Sunday, July 10, 2011

Lessons from trunk novels

There are writers who've sold the first book they ever wrote. And I suppose there are writers who have sold every book they ever wrote. But it's far more common for writers to have several unpublished manuscripts lying about the house. Or stuffed away in a trunk--hence the name "trunk novels."

Trunk novels remain unpublished for several reasons. These reasons fall into two categories: 1) the quality of the novel, or 2) the state of the universe market at the time the manuscript is submitted. The second category includes books that are esoteric, or out of fashion, or cover a subject that the market's already saturated with. It includes books that don't have a wide enough audience, or don't stand out enough from other books, even though they may be perfectly good reads in themselves. It includes works that just never find an enthusiastic enough champion to publish them. It also includes works of genius that are so innovative that publishers just don't quite know how to market them. Sometimes, projects that fall into the second category end up coming out of the trunk and having a new life when trends change, when editors turn over, or when the author finds self-publishing success.

We all want to believe that our rejected manuscripts fall into the second category. This is natural, because nobody in her right mind sends out a manuscript unless she really believe that it's of publishable quality. And yet, I realize that the majority of my trunk novels fall into the first category. I wouldn't be surprised if many writers find, in retrospect, they have a project or two that wasn't as ready as they thought at the time. I have projects that never left the privacy of my own computer, because I didn't even need anyone else to tell me they didn't work.

If a first-category trunk novel isn't worth reworking, it can still be valuable for what it teaches us about writing. Looking back over my discarded projects, I find these lessons:

A book needs a plot.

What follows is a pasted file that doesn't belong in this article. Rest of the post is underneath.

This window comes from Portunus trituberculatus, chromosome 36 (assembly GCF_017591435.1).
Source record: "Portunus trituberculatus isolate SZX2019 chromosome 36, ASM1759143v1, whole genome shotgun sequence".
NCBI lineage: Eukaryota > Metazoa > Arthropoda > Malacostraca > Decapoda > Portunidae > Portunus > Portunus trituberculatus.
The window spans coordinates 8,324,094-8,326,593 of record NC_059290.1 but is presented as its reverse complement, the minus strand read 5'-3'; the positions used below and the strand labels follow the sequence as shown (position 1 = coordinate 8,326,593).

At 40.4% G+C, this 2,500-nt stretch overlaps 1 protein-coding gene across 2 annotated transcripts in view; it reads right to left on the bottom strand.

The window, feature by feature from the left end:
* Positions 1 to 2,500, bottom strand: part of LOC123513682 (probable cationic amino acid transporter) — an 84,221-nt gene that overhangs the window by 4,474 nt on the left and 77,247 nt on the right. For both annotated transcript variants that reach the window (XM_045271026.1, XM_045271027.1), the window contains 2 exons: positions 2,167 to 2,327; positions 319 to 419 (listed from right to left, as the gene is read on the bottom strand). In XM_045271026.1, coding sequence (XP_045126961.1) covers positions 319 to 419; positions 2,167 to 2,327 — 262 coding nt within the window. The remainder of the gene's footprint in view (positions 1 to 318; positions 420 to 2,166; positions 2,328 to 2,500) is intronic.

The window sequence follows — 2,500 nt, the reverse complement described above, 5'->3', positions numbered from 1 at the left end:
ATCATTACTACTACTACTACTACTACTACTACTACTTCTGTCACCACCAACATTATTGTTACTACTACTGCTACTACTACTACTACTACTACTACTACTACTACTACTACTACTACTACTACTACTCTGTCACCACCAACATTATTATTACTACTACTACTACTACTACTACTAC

Bad stuff has to happen to the main character.
The main character's friends shouldn't have more interesting problems than she does.
A book needs conflict.
If my book is just a blatant rip-off of an already-successful book, people are probably going to prefer the already-successful book.
A setting should feel realistic.
If a plot is contrived, it shows.
A novel written from atop a soapbox is off-putting.
Lots of stuff can happen to the main character, but at some point he or she has to take action.
Language counts.
A story needs a beginning, a middle, and an end. At least one of those parts will be extremely difficult to write.
I don't have to write what I know, but I'd better be able to fake it really well.
(For YA) Stay true to the inner teen.
Don't hide so much. Be brave. Don't worry so much about what people think.

What have your trunk novels taught you?

4 comments:

  1. I"m actually thinking that with what I'm working on now. Granted, 8,000 words of a first draft tell you nothing much compared to a completed manuscript, but I know my biggest problem will be making the main character shine. I can write everyone ELSE easily, but I may have to be digging deeper to figure out what the hell this character wants.

    I always find it interesting what authors do with trunk novels. I fully believe they can be re-written and even published if the author is skilled enough to note their faults with the plot and rework it.

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  2. John: Yes, they can be reworked. Most of mine I've lost interest in, or I've cannibalized enough of them for use in other stories that there's no point for me anymore. But I just realized that the book I have coming out in January is a rewritten, much better version of one of my oldest trunk novels!

    Good luck with your MC. Sometimes I've had to switch mine, when I realize I'm more interested in a different character than I originally thought!

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  3. I love the way you crossed out "universe" and wrote "market." : )

    This is a great post! I'm one to put a trunk novel away for a while, then revisit it and rewrite it. However, it's true (as you commented) that a writer has to still stay interested in the story to even attempt to revise it.

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  4. Cynthia, sometimes it seems as if the stars must align, doesn't it?

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